The UFC is looking to get involved with research into psychedelic drugs as a therapy for fighters' brain health.
The promotion has been in contact with Johns Hopkins University about its psychedelics studies with an eye toward seeing if the drugs can be helpful for fighters dealing with brain issues, UFC president Dana White told MMA Junkie on Wednesday.
"We're diving into that," White said.
UFC senior vice president of health and performance Jeff Novitzky told ESPN that the interest came from a segment from HBO's "Real Sports" last month. Novitzky said White gave him a "directive" to look more into psychedelic research and he has been in contact with Johns Hopkins over the past few weeks.
The UFC has been a key funder of a professional athlete brain study being conducted by the Cleveland Clinic Lou Ruvo Center for Brain Health, contributing another $1 million last week. Novitzky said the promotion could look to be a benefactor toward a psychedelic study with the added possibility of recruiting current or former UFC fighters to be part of the research.
"Dana said, 'Hey, find out what this is about,'" Novitzky said. "To see if it does help with some traumatic brain injury, addiction, mental-health problems. We want to be on board and we want to be first."
Johns Hopkins is the nation's leader in research on the therapeutic effects of psychedelics such as psilocybin (mushrooms) and LSD. The Johns Hopkins Center for Psychedelic & Consciousness Research gained regulatory approval from the U.S. government in 2000 and has produced more than 60 pieces of peer-reviewed research.
Currently, psilocybin and other psychedelics are classified by the U.S. government as illegal Schedule I drugs, defined as drugs with a high potential for abuse or drugs that have no medical uses.
However, views on psychedelics are changing. Oregon legalized psilocybin in a vote last year.
"Our research has demonstrated therapeutic effects in people who suffer a range of challenging conditions including addiction (smoking, alcohol, other drugs of abuse), existential distress caused by life-threatening disease, and treatment-resistant depression," states the Johns Hopkins Center for Psychedelic & Consciousness Research website.
Former UFC flyweight contender Ian McCall has been working with psilocybin and athletes and has taken part in a study with Johns Hopkins, he told ESPN's Michael Rothstein last year. McCall said he has already had discussions with the UFC.
"When you go into a cage, when you go into a ring and you fight and even football, you're giving and receiving [post-traumatic stress syndrome] and no one wants to talk about it, but that's what's happening," McCall said. "Your trauma is stored in your tissue, so you're actually giving and receiving PTSD while you're in there and that's a big reason why I work in psychedelics, to try and fix those exact things. We need to take care of these athletes a little better, just like we need to do with vets."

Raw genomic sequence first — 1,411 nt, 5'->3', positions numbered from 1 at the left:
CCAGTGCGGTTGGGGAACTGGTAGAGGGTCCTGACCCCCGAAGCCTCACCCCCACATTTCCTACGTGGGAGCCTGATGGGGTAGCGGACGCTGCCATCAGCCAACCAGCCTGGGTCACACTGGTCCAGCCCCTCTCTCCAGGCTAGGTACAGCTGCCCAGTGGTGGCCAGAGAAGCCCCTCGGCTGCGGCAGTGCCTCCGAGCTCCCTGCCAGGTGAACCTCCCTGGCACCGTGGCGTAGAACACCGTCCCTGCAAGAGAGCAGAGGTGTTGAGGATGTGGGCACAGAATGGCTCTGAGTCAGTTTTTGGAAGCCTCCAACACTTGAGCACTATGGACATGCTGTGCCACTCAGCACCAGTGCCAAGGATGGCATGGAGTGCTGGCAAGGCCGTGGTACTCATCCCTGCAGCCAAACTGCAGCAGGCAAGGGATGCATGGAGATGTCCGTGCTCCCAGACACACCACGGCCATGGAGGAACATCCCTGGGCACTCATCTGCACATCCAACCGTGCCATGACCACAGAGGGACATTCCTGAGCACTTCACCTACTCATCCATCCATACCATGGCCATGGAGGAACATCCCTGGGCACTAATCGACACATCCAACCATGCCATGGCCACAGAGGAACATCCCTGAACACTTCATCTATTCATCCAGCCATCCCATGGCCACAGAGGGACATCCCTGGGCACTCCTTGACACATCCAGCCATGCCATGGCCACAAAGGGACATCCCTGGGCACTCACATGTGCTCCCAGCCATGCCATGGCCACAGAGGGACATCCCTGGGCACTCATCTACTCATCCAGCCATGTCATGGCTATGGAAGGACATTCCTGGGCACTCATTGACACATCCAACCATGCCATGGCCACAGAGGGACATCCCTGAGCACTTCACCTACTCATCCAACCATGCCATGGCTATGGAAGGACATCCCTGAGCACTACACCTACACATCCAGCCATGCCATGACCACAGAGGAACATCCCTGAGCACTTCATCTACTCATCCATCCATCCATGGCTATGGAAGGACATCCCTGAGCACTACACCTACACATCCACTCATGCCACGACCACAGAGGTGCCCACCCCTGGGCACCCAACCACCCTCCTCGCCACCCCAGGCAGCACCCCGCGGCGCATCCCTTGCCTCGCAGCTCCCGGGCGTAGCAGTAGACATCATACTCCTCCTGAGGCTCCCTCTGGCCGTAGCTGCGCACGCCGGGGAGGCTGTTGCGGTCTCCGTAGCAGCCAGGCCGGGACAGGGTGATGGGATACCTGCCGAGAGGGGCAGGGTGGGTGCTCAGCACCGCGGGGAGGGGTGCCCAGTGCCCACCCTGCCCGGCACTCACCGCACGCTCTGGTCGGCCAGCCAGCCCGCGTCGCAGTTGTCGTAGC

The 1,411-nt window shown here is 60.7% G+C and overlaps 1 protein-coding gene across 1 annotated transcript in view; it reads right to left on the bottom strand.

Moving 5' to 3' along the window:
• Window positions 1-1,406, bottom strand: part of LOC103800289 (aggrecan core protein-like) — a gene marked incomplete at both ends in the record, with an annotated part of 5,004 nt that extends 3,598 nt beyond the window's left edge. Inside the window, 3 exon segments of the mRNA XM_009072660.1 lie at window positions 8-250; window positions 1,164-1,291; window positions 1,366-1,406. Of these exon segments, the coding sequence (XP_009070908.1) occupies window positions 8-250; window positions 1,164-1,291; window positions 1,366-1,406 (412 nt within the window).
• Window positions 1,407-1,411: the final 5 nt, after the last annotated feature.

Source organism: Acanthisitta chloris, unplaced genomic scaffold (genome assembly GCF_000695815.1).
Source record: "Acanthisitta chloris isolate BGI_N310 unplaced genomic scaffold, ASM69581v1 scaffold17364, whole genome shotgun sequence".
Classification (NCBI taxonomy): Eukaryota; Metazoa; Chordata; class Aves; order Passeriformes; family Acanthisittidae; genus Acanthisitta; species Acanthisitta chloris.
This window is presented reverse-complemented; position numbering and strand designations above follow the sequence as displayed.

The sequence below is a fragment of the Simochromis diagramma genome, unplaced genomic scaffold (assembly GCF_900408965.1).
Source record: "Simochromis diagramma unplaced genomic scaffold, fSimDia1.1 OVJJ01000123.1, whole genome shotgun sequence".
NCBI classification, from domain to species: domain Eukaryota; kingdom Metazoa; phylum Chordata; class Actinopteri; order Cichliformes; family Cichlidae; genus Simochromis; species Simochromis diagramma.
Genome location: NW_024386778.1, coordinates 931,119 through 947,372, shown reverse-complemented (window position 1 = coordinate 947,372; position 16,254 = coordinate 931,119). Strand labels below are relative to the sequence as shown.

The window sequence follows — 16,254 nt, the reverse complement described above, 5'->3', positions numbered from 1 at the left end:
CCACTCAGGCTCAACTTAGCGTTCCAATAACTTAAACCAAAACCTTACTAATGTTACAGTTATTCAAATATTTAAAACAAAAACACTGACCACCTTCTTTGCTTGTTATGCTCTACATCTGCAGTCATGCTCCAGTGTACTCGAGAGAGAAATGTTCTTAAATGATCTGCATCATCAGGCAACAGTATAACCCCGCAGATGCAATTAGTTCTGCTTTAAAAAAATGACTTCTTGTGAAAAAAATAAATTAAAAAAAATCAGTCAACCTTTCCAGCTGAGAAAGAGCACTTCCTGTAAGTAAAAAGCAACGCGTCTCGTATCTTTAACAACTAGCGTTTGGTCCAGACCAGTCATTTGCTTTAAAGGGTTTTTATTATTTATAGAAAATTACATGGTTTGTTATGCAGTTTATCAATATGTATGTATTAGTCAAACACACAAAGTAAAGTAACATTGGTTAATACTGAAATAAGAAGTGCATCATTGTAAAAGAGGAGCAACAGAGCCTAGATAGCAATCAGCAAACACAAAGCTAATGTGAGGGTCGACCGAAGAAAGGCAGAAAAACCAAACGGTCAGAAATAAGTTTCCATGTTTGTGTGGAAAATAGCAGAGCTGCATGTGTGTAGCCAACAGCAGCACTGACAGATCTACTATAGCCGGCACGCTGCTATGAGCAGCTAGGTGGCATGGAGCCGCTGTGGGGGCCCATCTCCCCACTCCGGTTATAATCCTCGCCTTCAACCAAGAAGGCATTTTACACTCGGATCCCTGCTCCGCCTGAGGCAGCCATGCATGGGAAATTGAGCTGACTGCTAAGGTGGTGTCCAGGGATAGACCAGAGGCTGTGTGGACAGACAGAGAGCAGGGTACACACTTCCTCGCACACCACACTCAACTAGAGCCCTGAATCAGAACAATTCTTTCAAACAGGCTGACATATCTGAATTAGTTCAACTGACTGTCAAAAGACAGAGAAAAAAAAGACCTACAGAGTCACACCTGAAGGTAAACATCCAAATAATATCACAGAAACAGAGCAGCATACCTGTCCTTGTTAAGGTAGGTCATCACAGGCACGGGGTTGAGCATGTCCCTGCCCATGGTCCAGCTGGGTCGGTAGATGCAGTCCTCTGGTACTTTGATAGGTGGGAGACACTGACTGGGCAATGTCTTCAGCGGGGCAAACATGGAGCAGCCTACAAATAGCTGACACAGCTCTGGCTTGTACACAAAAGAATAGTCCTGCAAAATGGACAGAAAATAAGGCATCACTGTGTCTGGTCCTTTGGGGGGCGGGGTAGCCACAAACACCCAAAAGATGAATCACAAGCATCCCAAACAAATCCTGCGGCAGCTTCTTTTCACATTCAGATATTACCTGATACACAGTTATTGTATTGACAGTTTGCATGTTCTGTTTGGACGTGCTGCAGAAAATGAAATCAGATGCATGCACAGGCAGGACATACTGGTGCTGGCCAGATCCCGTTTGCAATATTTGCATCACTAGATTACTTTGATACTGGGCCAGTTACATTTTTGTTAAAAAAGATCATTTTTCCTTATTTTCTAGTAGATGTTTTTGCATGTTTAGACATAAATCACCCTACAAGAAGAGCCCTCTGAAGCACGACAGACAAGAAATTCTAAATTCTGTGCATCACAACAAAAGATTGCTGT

Novitzky said he has spoken to athletes who have experimented with psychedelics such as ayahuasca, and those who have struggled with addiction or mental health have said the drug has been extremely helpful. The UFC exec said he's not sure on a timeframe on when the promotion could do something in the psychedelic field, but that the desire is there.
"We want to do it the right way," Novitzky said. "We want to get all the government approvals if we're going to do something. We want to figure out how we're going to recruit fighters. Unfortunately, it's not something that happens overnight. But Dana has basically instructed me: 'Hey I want this looked into. Bring me some potential avenues we can be involved.'"
White said, like with the UFC's participation in the brain health study, there is a desire to look more into potential therapies for fighters with brain issues. UFC veteran Spencer Fisher opened up about his health problems, including lesions on his brain, in an interview with MMAFighting.com that was published Tuesday.
"He's not the first and he's definitely not gonna be the last," White said of Fisher. "This is a contact sport. Anyone has ever done this [when they were] younger -- myself included -- is dealing with brain issues. It's part of the gig."